In Georgina Kleege’s Blind Rage: Letters to Helen Keller and Audre Lorde’s Zami: A New Spelling of My Name, Keller and Lorde’s socialist ideologies and progressive ideas towards social classes cause each of them trouble in their own ways. In the times each of them lived, socialism was extremely radical and very negatively received. This is still relatively true in the United States, although the political arena is more accepting of beliefs that in those times were thought too extreme. “The essence of socialism is this: All the means of production are in the exclusive control of the organized community.” (Mises 211). The idea is that the people would be more equal, as the “equality” capitalism entails is not adequate. Helen Keller, a female considered by society to be extremely handicapped, and Audre Lorde, a black, gay female born in the 1930’s, knew what true inequality was due to these aspects of them that placed them in outcast social groups. Socialism asserts that everyone deserves to be treated equally, and is therefore, in theory, the only true way to address civil rights. In time, socialism will prevail, and with it progress of civil rights.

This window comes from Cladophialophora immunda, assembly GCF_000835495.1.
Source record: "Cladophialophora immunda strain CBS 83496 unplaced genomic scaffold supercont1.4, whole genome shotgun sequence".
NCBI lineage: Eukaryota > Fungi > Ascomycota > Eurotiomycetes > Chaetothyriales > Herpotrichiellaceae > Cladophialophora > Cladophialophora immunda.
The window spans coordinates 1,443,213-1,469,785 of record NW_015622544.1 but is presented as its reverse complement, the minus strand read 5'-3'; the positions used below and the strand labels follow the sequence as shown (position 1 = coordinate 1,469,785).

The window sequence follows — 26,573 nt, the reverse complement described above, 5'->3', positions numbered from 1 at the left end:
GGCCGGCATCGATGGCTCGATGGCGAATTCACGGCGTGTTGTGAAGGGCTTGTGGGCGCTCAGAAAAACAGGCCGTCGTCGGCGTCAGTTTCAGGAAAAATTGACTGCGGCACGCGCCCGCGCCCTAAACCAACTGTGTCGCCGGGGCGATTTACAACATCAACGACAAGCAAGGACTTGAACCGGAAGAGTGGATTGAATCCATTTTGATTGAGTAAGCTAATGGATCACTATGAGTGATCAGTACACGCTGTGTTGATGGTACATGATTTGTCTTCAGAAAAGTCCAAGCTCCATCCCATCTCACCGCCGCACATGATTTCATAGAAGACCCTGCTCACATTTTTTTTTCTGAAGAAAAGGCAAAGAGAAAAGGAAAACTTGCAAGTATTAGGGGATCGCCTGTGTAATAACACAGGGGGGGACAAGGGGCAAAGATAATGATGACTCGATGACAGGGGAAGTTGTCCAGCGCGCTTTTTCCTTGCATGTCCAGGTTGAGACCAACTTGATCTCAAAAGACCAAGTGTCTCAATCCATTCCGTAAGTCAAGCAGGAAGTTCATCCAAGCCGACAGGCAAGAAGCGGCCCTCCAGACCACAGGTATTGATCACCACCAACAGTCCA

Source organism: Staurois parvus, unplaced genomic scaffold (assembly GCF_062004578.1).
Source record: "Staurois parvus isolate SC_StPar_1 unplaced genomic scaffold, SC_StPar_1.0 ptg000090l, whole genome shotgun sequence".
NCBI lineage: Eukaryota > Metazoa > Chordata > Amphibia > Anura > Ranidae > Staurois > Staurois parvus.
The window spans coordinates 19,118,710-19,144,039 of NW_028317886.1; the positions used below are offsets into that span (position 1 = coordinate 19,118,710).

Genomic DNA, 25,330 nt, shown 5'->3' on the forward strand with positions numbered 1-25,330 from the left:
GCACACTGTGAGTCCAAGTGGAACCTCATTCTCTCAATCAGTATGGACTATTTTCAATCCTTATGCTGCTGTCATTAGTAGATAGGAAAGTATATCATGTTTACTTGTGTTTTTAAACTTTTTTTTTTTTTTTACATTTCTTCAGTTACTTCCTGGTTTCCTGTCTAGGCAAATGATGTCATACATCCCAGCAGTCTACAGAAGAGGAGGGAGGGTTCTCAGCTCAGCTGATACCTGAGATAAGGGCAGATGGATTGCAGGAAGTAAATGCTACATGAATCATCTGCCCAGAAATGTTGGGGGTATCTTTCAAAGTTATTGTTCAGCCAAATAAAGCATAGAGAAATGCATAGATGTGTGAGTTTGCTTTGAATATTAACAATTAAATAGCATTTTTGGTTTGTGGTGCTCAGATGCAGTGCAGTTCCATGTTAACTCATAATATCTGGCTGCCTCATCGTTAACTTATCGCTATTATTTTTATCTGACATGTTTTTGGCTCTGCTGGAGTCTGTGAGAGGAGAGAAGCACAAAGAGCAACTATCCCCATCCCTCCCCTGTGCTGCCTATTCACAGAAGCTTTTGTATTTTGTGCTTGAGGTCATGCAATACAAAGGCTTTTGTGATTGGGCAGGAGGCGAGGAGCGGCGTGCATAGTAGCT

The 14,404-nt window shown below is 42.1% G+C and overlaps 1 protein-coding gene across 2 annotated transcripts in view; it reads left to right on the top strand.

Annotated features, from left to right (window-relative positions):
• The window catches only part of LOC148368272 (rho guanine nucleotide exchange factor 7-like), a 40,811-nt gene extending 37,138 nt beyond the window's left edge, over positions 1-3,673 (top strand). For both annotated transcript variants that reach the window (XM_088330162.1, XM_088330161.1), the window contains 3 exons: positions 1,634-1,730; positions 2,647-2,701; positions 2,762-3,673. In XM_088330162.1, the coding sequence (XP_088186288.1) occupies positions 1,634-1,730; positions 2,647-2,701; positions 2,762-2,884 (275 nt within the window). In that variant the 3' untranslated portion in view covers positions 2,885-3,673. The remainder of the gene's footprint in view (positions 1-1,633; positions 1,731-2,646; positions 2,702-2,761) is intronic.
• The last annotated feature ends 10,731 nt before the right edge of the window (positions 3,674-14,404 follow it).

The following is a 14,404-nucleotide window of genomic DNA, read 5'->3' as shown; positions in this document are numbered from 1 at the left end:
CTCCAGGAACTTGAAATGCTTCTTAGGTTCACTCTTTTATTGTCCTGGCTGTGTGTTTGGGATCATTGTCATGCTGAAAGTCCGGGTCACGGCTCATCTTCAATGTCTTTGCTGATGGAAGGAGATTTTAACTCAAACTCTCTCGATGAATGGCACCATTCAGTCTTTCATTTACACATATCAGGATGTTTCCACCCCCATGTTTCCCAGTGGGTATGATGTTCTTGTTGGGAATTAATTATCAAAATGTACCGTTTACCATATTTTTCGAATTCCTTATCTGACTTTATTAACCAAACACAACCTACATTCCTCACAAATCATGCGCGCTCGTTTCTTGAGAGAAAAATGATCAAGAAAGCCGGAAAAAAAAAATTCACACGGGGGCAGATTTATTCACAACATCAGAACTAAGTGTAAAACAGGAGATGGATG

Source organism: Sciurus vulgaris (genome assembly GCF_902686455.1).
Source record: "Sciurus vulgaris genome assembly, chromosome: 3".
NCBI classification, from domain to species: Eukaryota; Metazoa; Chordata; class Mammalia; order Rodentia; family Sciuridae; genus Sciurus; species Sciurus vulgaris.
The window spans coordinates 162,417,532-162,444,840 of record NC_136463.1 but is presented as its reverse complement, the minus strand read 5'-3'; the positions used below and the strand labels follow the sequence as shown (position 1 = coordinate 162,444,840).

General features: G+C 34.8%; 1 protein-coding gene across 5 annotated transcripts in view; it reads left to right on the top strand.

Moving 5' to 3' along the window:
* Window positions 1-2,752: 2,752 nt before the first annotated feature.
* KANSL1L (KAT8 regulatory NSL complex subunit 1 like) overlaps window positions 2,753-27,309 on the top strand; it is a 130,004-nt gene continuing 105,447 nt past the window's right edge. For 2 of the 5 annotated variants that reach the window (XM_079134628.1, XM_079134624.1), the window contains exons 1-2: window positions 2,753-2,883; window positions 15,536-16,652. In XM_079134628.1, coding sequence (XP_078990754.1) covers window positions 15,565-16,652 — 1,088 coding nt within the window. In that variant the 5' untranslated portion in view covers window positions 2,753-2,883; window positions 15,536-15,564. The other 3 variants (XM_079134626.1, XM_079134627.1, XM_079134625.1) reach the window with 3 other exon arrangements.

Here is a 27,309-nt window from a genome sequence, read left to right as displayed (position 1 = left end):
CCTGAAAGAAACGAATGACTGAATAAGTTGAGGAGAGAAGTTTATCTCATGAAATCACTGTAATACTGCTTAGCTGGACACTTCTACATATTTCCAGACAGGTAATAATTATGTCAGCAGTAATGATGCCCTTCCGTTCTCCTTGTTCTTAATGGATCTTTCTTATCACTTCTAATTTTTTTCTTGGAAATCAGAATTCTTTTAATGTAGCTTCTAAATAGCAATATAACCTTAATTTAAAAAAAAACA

To understand why socialism is more acceptable than capitalism, we must first explore the fundamental flaws of capitalism. Capitalism is based on a competitive, free-for-all mindset. Everyone deserves what he or she works for. If you are hard working and smart, you will succeed, and if not, tough luck, it’s your own fault. At the surface, this seems fair. You get what you work for, and those who don’t work hard deserve whatever comes their way. However, for this system to be truly equal, it implies that everyone was born and raised with the same privileges. Certain privileges allow people to have advantages that give them a greater chance of succeeding under a capitalist economy. Adversely, the less privileged will be at a disadvantage. For instance, Audre Lorde addresses the socio-economic issues of black communities, which although have improved somewhat since her time, are still quite the same. A black man raised in the projects of Baltimore by parents who dropped out of school (a generalization, yes, but it is common) and are unemployed will likely fall into a similar trap. He will not have been pushed to go to school because his parents will not instill the value of education in him, and furthermore the schools in his district are extremely inadequate and under-funded. He will be very poor, not very healthy, and may even turn to crime because it may be the only way he can earn a living since he has no education (This is an example of the economic theory of the poverty cycle, which can also be applied to socio-economic groups as a whole). On the other hand, a person of high socio-economic status will likely be encouraged by his parents to earn good grades, maybe even go to private school, and therefore go to a great college in which he attains an extreme advantage in landing a great job. There are definitely occurrences, however, in which people from the projects rise up and become hard-working wealthy people, and also instances in which upper-class citizens do not work hard at all. Those who disagree with socialist tendencies often use these rare occurrences as arguments, but these by no means justify capitalism. In a recent argument I had with a friend of mine, my friend argued that because this person he had known came from the projects but was financially successful and hardworking, everyone else from a similar background had the potential to do the same. Just because it is possible, however, does not make it probable. Consider this analogy: A farmer grows an equal amount of seeds of the same crop in two separate areas. He decides that he will sell each individual plant that reaches three feet, and reuse the rest as soil. In the first group, he uses plenty of water and the soil is of much better quality. In the second